Galapagos April 20, 2010 (3 of 4): Snorkeling off Punta Vicente Roca (Isabela Island)

Galápagos Green Turtle (Chelonia mydas agassisi)

Not only did we do a Zodiac tour of the coast line and cave, but we also hopped in the water for some snorkeling in the calm, almost bay-like, shallows near the shore of Punta Vicente.

This particular area is well know for the vast number of Galápagos Green Turtle (Chelonia mydas agassisi) that hang out in the water. As there isn’t much in the way of sandy beaches, this spot didn’t really seem to be an attractive nesting grounds.

At least not for the turtles.

The flightless cormorants, penguins and other birds could be seen nesting all over the cliffs and rocky beaches.

Unlike other areas of the world, the turtles in the Galápagos showed no real fear of humans. They were perfectly content to float about.

However, there was one very absolutely strict rule; do not approach or touch the turtles. On the other hand, if a turtle decided to inspect you, that was OK!

Galápagos Green Turtle (Chelonia mydas agassisi)

And inspect they did!

While Roger and I were diving down to get a closer look at the ocean floor, we turned to our right and this rather grand turtle had swam right up to us for a closer look!

This particular turtle followed us around for a bit, getting within a couple of feet even though we were trying to keep our distance.

While an incredibly impressive creature, this particular snorkeling spot had much more to offer.

Frogfish (Antennariidae)
Roger Snorkeling

Fortunately, Roger was with me and was acting as spotter. Roger has an incredible ability to spot critters where no one else would ever notice.

In this case, Roger tugged on my arm and pointed to something hanging just below the surface of the water. I saw nothing and asked him what he was pointing at. “A fish, dad, there is a fish right there!”, Roger said.

Uh, no… I just see some floating seaweed. Until I looked closer.

Sure enough, there was this little tiny bulbous fish.

I wish I had a better capture, but this was as good as it got. This little Frogfish was floating a couple of inches below the surface and was tiny; less than the size of a dime!

When I asked one of our ever-friendly naturalists for an identification, she responded with great excitement and immediately grabbed a couple of her colleagues! Turns out that she had been looking for this particular fish for nearly a decade with no luck!

Though his reputation was already pretty well sealed, it was from that particular find on that pretty much everyone came running when Roger would said “Hey! Look what I found!!!”.

Flightless Cormorant (Phalacrocorax harrisi) Right Next To UsFlightless Cormorant (Phalacrocorax harrisi) Right Next To Us

Of course, while snorkeling in these rich waters, there was a pretty steady stream of birds swimming or flying by as they hunted down dinner.

While snorkeling, one of our party made commotion behind us and pointed. When Roger and I turned around, there was a Cormorant quite literally directly between us! That yellow bit in the background is Roger’s floatation vest; Roger was maybe three feet away.

The swimming feet photo reminds me of this song.

Pufferfish (Tetraodontidae)

The critters weren’t just amongst the rocks or right at the surface.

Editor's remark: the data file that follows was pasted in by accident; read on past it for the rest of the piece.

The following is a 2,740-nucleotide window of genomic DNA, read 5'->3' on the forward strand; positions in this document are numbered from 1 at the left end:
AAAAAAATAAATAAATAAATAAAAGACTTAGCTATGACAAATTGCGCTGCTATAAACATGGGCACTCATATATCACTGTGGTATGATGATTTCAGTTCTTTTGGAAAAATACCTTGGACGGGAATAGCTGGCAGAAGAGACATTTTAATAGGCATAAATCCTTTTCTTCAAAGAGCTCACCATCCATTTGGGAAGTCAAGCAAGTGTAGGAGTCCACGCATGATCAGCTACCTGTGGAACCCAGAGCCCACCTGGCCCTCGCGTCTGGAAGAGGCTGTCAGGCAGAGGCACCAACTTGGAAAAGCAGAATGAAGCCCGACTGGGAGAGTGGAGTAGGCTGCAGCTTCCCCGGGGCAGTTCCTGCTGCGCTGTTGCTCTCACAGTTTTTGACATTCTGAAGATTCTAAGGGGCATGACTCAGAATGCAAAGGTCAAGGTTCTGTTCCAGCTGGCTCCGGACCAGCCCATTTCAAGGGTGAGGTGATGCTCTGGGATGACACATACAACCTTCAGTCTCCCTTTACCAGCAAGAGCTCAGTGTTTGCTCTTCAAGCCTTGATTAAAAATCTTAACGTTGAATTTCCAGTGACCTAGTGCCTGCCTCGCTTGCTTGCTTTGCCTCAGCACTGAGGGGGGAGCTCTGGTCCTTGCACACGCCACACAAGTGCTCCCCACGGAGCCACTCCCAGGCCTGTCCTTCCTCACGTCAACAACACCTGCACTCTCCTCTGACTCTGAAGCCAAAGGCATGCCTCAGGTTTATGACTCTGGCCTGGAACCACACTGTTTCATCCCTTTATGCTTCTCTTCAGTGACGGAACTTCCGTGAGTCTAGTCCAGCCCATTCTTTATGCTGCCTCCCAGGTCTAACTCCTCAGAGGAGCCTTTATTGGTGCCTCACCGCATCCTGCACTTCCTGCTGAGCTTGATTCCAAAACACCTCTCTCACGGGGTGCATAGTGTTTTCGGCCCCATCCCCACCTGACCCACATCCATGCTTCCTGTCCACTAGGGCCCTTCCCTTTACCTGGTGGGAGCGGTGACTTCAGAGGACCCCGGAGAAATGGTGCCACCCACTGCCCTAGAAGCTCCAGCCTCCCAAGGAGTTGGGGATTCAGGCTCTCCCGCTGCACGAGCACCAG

We ran into this particular Pufferfish (Tetraodontidae) several times while snorkeling in this area.

What isn’t apparent from a still picture is that some pufferfish are quite adept at changing their skin color to match the nearest background. In this case, Mr. (Mrs?) Puffer has assumed a rather flat coloration. As it approached the bottom, the back would become dark enough that the spots would almost disappear!

This particular spot was just full of life. A whirlwind tour follows….

Green Sea Urchin (Lytechinus semituberculatus)

There were, of course, plenty of the green sea urchins. Nowhere near as many as we had or would see in other places, but ever present, certainly.

Galapagos Reef Octopus (Octopus oculifer)

While looking around the various tumbles of rocks, I spotted (one of the very few that Roger didn’t spot first!) this Galapagos Reef Octopus hiding under a rock.

I bet that is a magnificent creature when out and about.

Octopus, however, are largely nocturnal critters.

Crab Underwater

Roger did find this crab.

Neither of us could figure out if it was alive.

We both agreed that the bright crab against the dark volcanic sand made for a stunning image.

King Angelfish (Holacanthus passer)

Like the sea urchins, the king angelfish were quickly becoming ubiquitous companions in the water.

In this spot, they were huge and there were many.

Blue Footed Booby Takes off

When Roger and I were about ready to climb back into a zodiac to head back to the boat, we heard a loud splash and saw a stream of bubbles literally within a couple of yards of our faces.

A blue footed booby had dove into the water from great height and descended to about 40 feet below us!

The bird then surfaced, wolfed down its caught meal, and took off. While I couldn’t snap a photo of the dive (silly bird actually surprised the heck out of me! I was in no condition to take a photo!), I did grab this snap of the bird heading off into the distance with the Endeavor in the background.

A fitting end to a great morning of touring this spectacular and magical spot. Morning?! Yes. Still only the morning! There was still another rather epic adventure ahead after lunch!

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